This is my conversation with Fernando on what is happening with CAST Tech and the San Antonio Esports scene, what CAST Tech Gaming is, how it started, how you can support and join. Fernando and I are both CAST Tech seniors in the UX pathway.
Jonathan: What brought you to CAST Tech?
Fernando: “I actually was homeschooled. I have never been to a traditional high school or public school at all. Period. I enjoyed homeschooling a lot, but I also started finding my passion for video editing. It was my 14th birthday at the time, and I am walking down the stairs at 1 pm; I am homeschooled, and I get to wake up whenever I want. My mom comes up to me, “Happy birthday! There’s a school.” I said “No, I don’t want to go to a public school.” she said, “No, no, no, it has video editing and sound design and all the stuff you like.” I was like, “Really? Okay I’ll try it out.” I went to the meeting; this seemed pretty cool.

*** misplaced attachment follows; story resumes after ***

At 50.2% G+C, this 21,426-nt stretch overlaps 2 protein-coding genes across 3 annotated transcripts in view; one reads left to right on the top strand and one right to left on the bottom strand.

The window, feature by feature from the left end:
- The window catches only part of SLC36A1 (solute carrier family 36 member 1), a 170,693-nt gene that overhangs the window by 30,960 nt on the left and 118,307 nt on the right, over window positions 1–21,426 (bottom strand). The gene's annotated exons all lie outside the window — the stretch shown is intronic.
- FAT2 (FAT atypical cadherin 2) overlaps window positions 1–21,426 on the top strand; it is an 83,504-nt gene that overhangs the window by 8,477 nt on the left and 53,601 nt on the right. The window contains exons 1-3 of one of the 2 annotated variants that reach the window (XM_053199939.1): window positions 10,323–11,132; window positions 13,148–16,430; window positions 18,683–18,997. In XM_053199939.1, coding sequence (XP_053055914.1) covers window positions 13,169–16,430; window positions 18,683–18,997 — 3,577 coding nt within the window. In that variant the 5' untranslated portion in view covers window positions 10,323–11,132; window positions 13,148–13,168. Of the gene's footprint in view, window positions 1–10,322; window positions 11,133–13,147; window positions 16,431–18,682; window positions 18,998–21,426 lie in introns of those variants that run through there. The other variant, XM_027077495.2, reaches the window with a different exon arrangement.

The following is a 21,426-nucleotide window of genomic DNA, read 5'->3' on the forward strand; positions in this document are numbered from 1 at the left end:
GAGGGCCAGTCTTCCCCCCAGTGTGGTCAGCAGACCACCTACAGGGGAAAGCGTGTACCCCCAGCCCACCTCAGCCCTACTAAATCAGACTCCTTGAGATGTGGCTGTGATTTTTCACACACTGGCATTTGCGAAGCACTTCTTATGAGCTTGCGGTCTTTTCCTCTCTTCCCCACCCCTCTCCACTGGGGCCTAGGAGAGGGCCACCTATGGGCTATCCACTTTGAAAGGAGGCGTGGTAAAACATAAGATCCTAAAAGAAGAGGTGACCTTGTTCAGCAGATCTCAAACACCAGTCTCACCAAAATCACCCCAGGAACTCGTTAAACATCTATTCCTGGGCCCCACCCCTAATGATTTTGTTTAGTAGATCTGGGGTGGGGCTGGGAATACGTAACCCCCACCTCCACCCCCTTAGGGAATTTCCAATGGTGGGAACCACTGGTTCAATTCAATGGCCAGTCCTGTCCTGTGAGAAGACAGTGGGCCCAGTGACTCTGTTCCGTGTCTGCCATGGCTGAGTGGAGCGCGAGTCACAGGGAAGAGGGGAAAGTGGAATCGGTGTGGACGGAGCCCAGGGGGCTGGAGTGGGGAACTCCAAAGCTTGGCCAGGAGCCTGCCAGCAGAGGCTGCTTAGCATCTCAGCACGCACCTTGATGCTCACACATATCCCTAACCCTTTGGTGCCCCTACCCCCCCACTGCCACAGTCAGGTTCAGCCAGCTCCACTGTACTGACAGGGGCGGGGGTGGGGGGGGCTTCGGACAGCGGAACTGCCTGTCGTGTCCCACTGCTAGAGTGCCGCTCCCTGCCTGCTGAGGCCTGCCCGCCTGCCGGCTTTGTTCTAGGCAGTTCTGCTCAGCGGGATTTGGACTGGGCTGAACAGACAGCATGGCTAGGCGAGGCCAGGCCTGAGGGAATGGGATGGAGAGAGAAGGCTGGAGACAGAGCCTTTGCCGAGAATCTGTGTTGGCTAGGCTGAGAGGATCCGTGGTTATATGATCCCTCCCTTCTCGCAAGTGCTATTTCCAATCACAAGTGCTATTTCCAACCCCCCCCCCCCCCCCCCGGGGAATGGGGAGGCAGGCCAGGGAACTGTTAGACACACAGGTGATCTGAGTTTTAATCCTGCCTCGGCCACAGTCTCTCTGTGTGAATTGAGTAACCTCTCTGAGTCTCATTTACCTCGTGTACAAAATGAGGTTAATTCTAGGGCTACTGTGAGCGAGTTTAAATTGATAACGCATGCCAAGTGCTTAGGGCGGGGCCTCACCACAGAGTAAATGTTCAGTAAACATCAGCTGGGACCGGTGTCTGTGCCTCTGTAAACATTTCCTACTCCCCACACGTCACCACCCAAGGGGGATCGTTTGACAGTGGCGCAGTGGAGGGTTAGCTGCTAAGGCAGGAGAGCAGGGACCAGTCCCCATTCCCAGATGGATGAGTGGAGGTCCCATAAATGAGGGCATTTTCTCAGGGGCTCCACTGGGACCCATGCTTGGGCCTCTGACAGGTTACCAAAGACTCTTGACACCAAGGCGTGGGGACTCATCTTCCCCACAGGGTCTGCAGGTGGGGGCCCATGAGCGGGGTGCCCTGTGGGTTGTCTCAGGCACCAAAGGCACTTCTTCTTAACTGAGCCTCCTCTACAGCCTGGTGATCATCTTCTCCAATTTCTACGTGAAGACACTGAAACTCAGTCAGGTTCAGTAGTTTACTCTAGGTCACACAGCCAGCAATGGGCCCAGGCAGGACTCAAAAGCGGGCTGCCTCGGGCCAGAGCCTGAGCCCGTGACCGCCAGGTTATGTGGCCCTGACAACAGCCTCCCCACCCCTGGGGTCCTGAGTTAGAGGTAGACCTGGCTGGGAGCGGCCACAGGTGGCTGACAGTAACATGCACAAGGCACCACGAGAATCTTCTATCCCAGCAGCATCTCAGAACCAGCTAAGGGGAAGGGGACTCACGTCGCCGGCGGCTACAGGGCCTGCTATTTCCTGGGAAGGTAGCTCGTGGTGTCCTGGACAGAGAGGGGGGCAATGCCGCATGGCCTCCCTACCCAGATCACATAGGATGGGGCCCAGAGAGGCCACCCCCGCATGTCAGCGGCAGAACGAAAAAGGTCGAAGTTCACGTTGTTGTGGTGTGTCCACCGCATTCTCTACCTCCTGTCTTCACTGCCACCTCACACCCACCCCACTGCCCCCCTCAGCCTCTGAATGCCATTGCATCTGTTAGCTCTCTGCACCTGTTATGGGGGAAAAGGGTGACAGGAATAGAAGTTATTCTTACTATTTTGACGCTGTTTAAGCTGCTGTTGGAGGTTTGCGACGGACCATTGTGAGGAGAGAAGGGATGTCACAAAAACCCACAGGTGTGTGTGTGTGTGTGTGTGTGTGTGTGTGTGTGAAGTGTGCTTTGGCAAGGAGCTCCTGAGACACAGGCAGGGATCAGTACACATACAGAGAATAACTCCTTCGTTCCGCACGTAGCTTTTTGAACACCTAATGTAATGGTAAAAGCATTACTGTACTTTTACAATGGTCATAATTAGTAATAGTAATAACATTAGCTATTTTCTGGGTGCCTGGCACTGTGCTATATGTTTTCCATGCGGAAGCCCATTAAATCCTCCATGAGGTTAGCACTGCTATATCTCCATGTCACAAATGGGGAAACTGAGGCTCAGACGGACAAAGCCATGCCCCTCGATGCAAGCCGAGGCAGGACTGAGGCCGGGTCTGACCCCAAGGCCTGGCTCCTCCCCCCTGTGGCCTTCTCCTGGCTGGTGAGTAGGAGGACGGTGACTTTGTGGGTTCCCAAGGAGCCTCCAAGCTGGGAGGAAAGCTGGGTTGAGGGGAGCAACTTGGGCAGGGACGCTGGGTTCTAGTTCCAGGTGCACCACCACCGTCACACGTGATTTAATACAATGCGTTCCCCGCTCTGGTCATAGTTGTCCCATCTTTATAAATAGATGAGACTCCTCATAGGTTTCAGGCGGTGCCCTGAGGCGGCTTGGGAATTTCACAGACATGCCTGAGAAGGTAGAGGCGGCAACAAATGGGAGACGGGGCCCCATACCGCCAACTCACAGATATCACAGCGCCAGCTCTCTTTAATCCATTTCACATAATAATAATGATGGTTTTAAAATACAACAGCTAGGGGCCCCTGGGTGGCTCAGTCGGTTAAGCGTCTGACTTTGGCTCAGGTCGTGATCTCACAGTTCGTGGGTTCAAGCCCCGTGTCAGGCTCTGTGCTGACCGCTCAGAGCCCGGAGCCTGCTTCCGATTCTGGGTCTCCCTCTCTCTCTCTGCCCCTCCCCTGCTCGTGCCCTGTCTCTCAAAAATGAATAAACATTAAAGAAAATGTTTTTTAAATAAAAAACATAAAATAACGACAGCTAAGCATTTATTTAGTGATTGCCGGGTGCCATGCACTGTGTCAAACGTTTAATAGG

I will definitely try it out for a little bit. If I don’t like it, I resume back to homeschool. If I do, I can continue. I was able to convince some of my friends to go, too.”
Jonathan: What do you like most about CAST?
Fernando: “I’d say it is the environment. In a traditional school, you’re just stuck with a limited schedule and go along with your day. No one really cares. But at CAST everyone has something to do, no one is just doing basic stuff; you see tour guides going through. I toured Will Hurd and saw the CEO of USAA just walking down the school, and you get to talk to him. I thought, “What, this is like crazy.” There’s something new every day. Also, everyone at CAST Tech is there for a reason, to study into your passion with pathways.”
Jonathan: What’s an ambassador?